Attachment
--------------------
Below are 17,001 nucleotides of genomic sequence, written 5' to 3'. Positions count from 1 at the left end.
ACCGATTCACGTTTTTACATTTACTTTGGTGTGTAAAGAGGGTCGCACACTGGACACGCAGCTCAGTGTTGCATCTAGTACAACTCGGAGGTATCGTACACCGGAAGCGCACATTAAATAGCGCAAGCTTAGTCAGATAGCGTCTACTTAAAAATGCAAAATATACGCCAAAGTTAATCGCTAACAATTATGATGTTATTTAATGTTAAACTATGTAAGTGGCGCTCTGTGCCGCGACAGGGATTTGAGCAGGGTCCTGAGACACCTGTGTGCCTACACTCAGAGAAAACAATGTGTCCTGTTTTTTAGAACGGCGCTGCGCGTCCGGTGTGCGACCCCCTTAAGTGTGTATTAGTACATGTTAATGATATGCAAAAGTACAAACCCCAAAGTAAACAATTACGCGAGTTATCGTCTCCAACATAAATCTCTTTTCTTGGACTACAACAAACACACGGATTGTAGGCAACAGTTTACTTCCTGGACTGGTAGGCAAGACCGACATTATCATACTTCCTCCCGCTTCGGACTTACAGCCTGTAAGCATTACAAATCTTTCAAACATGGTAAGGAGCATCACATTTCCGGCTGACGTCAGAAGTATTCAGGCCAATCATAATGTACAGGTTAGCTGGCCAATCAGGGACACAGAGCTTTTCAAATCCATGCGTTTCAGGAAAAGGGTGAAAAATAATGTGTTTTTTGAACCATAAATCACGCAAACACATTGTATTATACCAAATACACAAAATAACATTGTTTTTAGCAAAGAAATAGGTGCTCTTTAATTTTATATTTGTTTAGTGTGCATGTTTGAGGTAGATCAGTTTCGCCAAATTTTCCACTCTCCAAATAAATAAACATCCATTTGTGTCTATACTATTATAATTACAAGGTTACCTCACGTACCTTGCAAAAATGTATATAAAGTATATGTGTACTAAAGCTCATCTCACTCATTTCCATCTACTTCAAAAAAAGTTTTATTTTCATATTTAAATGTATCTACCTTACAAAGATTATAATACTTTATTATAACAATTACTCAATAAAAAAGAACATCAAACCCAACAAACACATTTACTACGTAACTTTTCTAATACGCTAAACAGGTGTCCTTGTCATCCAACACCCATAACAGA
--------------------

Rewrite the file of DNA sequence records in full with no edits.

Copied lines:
Below are 17,001 nucleotides of genomic sequence, written 5' to 3'. Positions count from 1 at the left end.
ACCGATTCACGTTTTTACATTTACTTTGGTGTGTAAAGAGGGTCGCACACTGGACACGCAGCTCAGTGTTGCATCTAGTACAACTCGGAGGTATCGTACACCGGAAGCGCACATTAAATAGCGCAAGCTTAGTCAGATAGCGTCTACTTAAAAATGCAAAATATACGCCAAAGTTAATCGCTAACAATTATGATGTTATTTAATGTTAAACTATGTAAGTGGCGCTCTGTGCCGCGACAGGGATTTGAGCAGGGTCCTGAGACACCTGTGTGCCTACACTCAGAGAAAACAATGTGTCCTGTTTTTTAGAACGGCGCTGCGCGTCCGGTGTGCGACCCCCTTAAGTGTGTATTAGTACATGTTAATGATATGCAAAAGTACAAACCCCAAAGTAAACAATTACGCGAGTTATCGTCTCCAACATAAATCTCTTTTCTTGGACTACAACAAACACACGGATTGTAGGCAACAGTTTACTTCCTGGACTGGTAGGCAAGACCGACATTATCATACTTCCTCCCGCTTCGGACTTACAGCCTGTAAGCATTACAAATCTTTCAAACATGGTAAGGAGCATCACATTTCCGGCTGACGTCAGAAGTATTCAGGCCAATCATAATGTACAGGTTAGCTGGCCAATCAGGGACACAGAGCTTTTCAAATCCATGCGTTTCAGGAAAAGGGTGAAAAATAATGTGTTTTTTGAACCATAAATCACGCAAACACATTGTATTATACCAAATACACAAAATAACATTGTTTTTAGCAAAGAAATAGGTGCTCTTTAATTTTATATTTGTTTAGTGTGCATGTTTGAGGTAGATCAGTTTCGCCAAATTTTCCACTCTCCAAATAAATAAACATCCATTTGTGTCTATACTATTATAATTACAAGGTTACCTCACGTACCTTGCAAAAATGTATATAAAGTATATGTGTACTAAAGCTCATCTCACTCATTTCCATCTACTTCAAAAAAAGTTTTATTTTCATATTTAAATGTATCTACCTTACAAAGATTATAATACTTTATTATAACAATTACTCAATAAAAAAGAACATCAAACCCAACAAACACATTTACTACGTAACTTTTCTAATACGCTAAACAGGTGTCCTTGTCATCCAACACCCATAACAGA